Everyone in my family, indeed my entire neighborhood, were shul goers, especially for the High Holy Days. Believe me when I tell you, virtual was not part of our vernacular; not even close.
My parents, their friends, neighbors, relatives, returned to heaven (well most of them did anyway) not ever in their wildest dreams imagining their children and grandchildren would be referring to “virtual” in the same deferential sentence as Rosh Hashanah or Yom Kippur.
The high holidays were special on so many levels, none of them possible virtually. Feh?! Virtual is not a High Holy Day word.
The holidays were special because the advent of Rosh Hashanah reminded us that the Jewish holidays were coming, an entire fall array of them. Although this meant our summer vacation days would be coming to an end, we knew we would have a bit of a reprieve from education, given that New York Public Schools would be closed. Yes indeed, in those days we would have Jewish holidays off from school. Ah, the good ole days.
Holidays were special, too, because my mom, her sisters, mom and sister-in-law would begin chopping fish for gefilte fish – which, by the way, languished in my Mama’s (grandmother’s) bathtub for days – chopping liver for chopped liver, cutting up chickens for chicken soup, and getting flanken marinated to taste.
Our homes reeked of yom tov. A deliciousness I miss to this very day. A deliciousness I resent my children and grandchildren will not be experiencing.
Special as well, because all of our friends who were not members of “the tribe” were so jealous of all these days of holidays we had and would be out of school. The pride and the awe we kids felt, in being different, being special (or so we were told over and over again) was palatable.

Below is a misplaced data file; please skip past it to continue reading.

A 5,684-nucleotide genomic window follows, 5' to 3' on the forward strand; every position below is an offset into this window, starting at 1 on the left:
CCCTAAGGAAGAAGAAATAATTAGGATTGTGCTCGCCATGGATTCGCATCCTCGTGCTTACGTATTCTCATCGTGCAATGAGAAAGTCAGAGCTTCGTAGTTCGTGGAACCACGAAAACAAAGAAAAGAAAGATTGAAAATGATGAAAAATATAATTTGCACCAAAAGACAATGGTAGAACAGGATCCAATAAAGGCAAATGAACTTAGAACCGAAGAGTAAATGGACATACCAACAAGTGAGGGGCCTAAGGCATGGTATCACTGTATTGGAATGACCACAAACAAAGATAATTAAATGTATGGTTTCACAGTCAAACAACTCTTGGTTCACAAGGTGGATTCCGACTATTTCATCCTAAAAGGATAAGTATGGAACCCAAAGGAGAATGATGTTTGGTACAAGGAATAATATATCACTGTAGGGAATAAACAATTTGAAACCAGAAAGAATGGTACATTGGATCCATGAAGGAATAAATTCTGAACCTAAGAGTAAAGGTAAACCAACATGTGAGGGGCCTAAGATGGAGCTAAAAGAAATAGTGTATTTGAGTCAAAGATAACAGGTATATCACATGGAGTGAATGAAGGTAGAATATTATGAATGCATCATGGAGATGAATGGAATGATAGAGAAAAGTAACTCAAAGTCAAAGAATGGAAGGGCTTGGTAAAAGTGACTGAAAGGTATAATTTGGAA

But virtual? Vos iz dos? (What is this?) Not even a blip on our human radar screens.
So where did virtual come from? Why was it born?
One interpretation, one of many, many interpretations, as many interpretations as there are rabbis, is that the Temple was destroyed by Hashem, not foreign enemies. Who could blame him/her/they/them? The world had turned on itself. People had become too unkind, so cruel to each other, finding new and innovative ways to destroy their very humanity.
Well, here we are, the High Holy Days minutes away, and look around us. It would seem a repeat performance was quite evident. Consider the floods, the fires, the very air we breathe, as proxy temples. The pandemic as the destructive tool.
High Holy Days are now virtual?! I ask you dear readers, what the heck!? Where is our community? Where is our neshama? Where are our mitzvah makers?
I want to feel the prayers, I want to be able to hold the spirituality of the moment in my heart. I want my children and grandchildren to have their hearts and thoughts opened to the possibilities of our New Year. I want them to be able to sit as families, witness the rabbis shuckling in prayer. I wish with all my heart they will be able to look in the eyes of their rabbi when they say with all due reverence gut yom tov Rabbi.
These are days of awe, real awe. Virtual awe is not possible for me.